Sunday, February 21, 2016

Overnight in the Petrified Forest

Full moon solo backpacking trip to the Painted Desert Wilderness of Petrified Forest National Park, Arizona. 
The map says there is a “Black Forest” down there, but from the trailhead, no trees are visable.

After several hours of romping among the petrified logs, following washes, and climbing up ridges to gain some perspective, the lengthening of the shadows can’t be ignored.  Time to start looking for well-spaced trees…er… flat ground. 
Moonrise and setting sun.
Moon is getting higher, sun getting lower.  Better find a spot soon.
Cold wind convinces me to pass up ridges and seek a site on the lee side of a hill. 
This elevated spot where I finally drop my pack for the night still has a view.
Winter means long hours of darkness.  My plan had been to do some cloud watching.  But the weather doesn’t cooperate.  Shadows are watched instead. The good thing is you usually can have one or the other, and sometimes both. 

And more to watch: Orion and Pleidies, followed by the full moon.  Much more interesting than watching a screen.  
Moon shadows proved equally riveting as their daytime counterparts.
A friend used to say that when you look at the moon, to remember how change is inevitable.  How sometimes it feels like you are in darkness and you don’t know what will happen, but other times you are full of knowing and brightness.  This has always been a good reminder, since not knowing can be scary for us planner-types.
Differential erosion gradually carved this landscape.  Changing rock made of sand and mud turn back to sand and mud again.
My mind drifts to cowboy camping under another full moonrise back in 2014 when I was on the PCT.  It was my first time going to ground after being a die-hard hammock hanger, but I was surrounded by three wonderful trail friends.  Back then, I had no inkling I’d get stress fracture 800 miles later.  I wouldn’t have imagined I’d join AmeriCorps the following year, and then end up in New Mexico wearing an NPS park ranger uniform and feeling like I am “living the dream” just as much as when I was on the PCT.  Why do we waste so much time worrying about the future when it’s so clear that there is just no way to know?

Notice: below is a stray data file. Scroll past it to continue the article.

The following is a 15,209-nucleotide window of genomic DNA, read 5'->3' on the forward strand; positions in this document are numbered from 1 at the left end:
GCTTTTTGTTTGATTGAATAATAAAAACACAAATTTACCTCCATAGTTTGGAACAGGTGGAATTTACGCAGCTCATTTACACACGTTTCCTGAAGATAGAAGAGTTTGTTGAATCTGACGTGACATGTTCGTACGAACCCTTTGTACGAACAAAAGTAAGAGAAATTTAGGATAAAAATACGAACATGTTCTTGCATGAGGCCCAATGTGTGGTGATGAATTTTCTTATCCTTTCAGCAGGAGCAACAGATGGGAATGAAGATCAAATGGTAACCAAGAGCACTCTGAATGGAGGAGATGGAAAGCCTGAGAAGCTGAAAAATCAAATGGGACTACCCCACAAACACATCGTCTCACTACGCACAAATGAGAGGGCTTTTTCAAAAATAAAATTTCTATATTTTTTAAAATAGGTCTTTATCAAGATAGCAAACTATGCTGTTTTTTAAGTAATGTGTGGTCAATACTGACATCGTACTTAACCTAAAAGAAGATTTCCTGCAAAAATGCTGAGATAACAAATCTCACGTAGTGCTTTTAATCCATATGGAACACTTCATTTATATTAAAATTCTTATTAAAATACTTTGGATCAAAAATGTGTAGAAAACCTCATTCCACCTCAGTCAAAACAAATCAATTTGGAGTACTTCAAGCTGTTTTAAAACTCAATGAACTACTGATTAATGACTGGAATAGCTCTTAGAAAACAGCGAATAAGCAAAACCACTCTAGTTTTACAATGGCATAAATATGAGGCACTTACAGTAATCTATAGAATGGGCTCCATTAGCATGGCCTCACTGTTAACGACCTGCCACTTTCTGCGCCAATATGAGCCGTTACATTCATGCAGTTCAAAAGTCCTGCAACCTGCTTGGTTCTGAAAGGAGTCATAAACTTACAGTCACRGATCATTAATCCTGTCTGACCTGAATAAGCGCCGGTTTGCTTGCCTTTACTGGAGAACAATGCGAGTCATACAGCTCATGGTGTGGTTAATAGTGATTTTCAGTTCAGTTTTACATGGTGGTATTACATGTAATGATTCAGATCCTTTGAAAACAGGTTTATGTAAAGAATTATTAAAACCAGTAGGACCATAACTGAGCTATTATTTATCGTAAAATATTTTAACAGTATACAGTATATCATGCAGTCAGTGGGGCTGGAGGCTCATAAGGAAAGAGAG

In a tropical swamp during the Late Triassic, this tree turned slowly from wood to rainbow-colored stone.
Now, what I do know is that I’ve intentionally come out here to the painted desert to cowboy camp alone.  My complaining hips say, “Why aren’t we in the comfort of a hammock? You will regret this in the morning when we ache all day.”  What am I doing out here on the ground?  It goes beyond just trying to be a more versatile backpacker.  There is something about this experience of being open to the expansiveness of the sky, to the stillness of the crisp desert air, that makes this worthwhile.
When you lie on the ground, surrounded by quiet and rock, there is a feeling of connection. 
You shape your body to the ground.  The sky opens up above you, and there is nothing between you and the vastness.  You feel part of the vastness and completely insignificant at the same time.  It is easy to be grateful for everything, especially the difficult times you’ve gone through, that have shaped you and made you who you are.

I am glad for places like this— the quiet, the being able to see forever—that allow for solitude and reflection.
Clay swells as it absorbs moisture, then shrinks and cracks as it dries, creating an intricate texture.
In the long darkness eventually all thoughts get thunk out.  Then it’s back to watching the moon shadows do their creeping. 
Arriving back at the trailhead, and looking back on where I’d been.
More information

Backcountry permits are free, and available in the visitor centers at Petrified Forest National Park.  More info on backcountry camping here.


  1. Gosh , on the ground ...can't hang on those trees ! Very thought provoking in that this place was once a majestic forest .